4 — What would you like to see tokenized? When, if ever would you expect this to happen?

Bringing land and property on-chain would open up many interesting opportunities in creating use cases for DeFi beyond payments. Moss is a great example of restorative land-tokenization NFTs of the Amazon rainforest happening now, where one NFT represents one hectare of forest. Not only are owners bestowed with real estate rights, they are compelled to participate in the conservation process by digitally monitoring their biodiverse land via satellite.

5 — What has been the toughest challenge you’ve faced in our industry so far?

While market downturns, like the one we’re currently experiencing, come with significant challenges, they also present significant opportunities. Celo was built during a bear market, launching its mainnet on Earth Day 2020. Despite this, our community has continuously demonstrated its resilience and commitment to innovation. Navigating today’s market conditions is no exception for Celo’s ecosystem partners. There’s a palpable, new energy and optimism that has surfaced around Buidling our way out and returning back to the core mission: creating prosperity for all.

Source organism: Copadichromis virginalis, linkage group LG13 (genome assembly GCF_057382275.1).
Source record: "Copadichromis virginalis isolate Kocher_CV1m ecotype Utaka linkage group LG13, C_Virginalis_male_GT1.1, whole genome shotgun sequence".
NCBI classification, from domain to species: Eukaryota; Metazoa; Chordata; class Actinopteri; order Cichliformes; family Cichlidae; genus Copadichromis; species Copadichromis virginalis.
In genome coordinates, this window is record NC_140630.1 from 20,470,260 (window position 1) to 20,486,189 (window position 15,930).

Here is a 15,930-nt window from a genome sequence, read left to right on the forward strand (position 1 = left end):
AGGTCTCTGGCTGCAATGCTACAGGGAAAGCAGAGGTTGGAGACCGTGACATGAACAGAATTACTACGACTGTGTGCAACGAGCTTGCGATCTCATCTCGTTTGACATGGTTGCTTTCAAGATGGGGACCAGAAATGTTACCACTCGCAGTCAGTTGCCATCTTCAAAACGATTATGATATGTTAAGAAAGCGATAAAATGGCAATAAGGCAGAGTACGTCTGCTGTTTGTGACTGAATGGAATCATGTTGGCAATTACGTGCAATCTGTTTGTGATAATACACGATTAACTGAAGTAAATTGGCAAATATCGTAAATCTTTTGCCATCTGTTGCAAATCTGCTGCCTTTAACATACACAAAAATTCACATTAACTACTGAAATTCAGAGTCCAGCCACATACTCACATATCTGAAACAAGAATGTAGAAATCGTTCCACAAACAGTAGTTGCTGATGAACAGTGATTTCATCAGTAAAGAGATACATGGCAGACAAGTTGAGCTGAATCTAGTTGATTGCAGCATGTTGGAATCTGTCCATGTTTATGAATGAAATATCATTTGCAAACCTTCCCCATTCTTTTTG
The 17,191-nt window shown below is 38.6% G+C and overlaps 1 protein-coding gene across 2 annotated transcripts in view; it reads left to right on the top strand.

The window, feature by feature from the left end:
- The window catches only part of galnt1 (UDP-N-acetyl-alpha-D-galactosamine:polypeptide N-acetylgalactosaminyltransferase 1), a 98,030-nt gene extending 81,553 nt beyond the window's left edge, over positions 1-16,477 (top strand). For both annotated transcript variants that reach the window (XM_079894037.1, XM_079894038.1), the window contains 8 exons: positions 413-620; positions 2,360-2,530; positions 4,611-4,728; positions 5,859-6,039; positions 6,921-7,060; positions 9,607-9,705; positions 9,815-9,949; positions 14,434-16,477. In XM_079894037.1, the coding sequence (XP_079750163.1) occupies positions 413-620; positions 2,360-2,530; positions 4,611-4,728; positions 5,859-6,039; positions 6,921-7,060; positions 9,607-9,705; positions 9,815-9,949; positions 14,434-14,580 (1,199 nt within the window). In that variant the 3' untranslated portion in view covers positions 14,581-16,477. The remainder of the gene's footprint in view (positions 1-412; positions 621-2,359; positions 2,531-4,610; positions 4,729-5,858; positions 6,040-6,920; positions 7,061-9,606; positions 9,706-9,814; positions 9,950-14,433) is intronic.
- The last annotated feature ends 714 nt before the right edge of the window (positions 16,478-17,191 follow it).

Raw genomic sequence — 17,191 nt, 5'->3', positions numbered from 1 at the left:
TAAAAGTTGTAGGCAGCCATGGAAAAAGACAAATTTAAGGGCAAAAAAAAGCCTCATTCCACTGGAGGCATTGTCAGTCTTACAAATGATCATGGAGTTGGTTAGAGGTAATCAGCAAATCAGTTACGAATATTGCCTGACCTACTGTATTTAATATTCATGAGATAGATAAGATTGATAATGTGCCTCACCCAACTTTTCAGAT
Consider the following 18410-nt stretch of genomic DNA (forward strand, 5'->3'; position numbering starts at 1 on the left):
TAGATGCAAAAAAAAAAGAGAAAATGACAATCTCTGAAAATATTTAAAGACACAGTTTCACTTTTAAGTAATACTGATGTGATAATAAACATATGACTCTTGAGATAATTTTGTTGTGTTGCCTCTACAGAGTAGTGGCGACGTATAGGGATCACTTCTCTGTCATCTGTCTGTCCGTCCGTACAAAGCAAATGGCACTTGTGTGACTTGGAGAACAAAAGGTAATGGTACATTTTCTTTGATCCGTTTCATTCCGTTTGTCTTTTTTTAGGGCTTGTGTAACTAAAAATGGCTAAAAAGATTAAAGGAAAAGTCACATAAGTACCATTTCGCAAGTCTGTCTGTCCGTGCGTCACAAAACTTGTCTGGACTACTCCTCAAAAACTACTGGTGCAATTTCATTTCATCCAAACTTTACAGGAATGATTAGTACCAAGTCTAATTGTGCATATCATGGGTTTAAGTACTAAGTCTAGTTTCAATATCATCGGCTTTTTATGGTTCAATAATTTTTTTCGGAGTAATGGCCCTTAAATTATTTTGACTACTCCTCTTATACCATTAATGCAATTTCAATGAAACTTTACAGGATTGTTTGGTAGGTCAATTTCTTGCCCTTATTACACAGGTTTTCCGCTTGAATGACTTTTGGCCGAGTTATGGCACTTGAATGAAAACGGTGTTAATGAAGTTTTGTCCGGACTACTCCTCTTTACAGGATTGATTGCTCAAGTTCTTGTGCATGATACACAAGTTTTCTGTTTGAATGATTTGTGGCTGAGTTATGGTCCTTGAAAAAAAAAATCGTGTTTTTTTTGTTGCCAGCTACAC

6 — What is the single most innovative use-case for blockchain you’ve ever seen? It doesn’t have to be the one likeliest to succeed!

Jonathan Ledgard’s “Interspecies Money” proposes the establishment of the “Bank of Other Species” to issue a CBDC that disburses billions of dollars annually to “nonhuman life-forms (or their digital twins)” and correctly pricing natural capital, called L-Marks. This would help finance ecological conservation by paying local communities for services that improve species’ life outcomes. Since many of the poorest countries have the richest biodiversity, financial incentives for these countries to benefit their surrounding ecosystems can reduce extreme poverty while protecting the environment and its inhabitants. Ledgard’s proposal aligns with the primary principles of ReFi, highlighting the potential to solve the world’s cascading crises.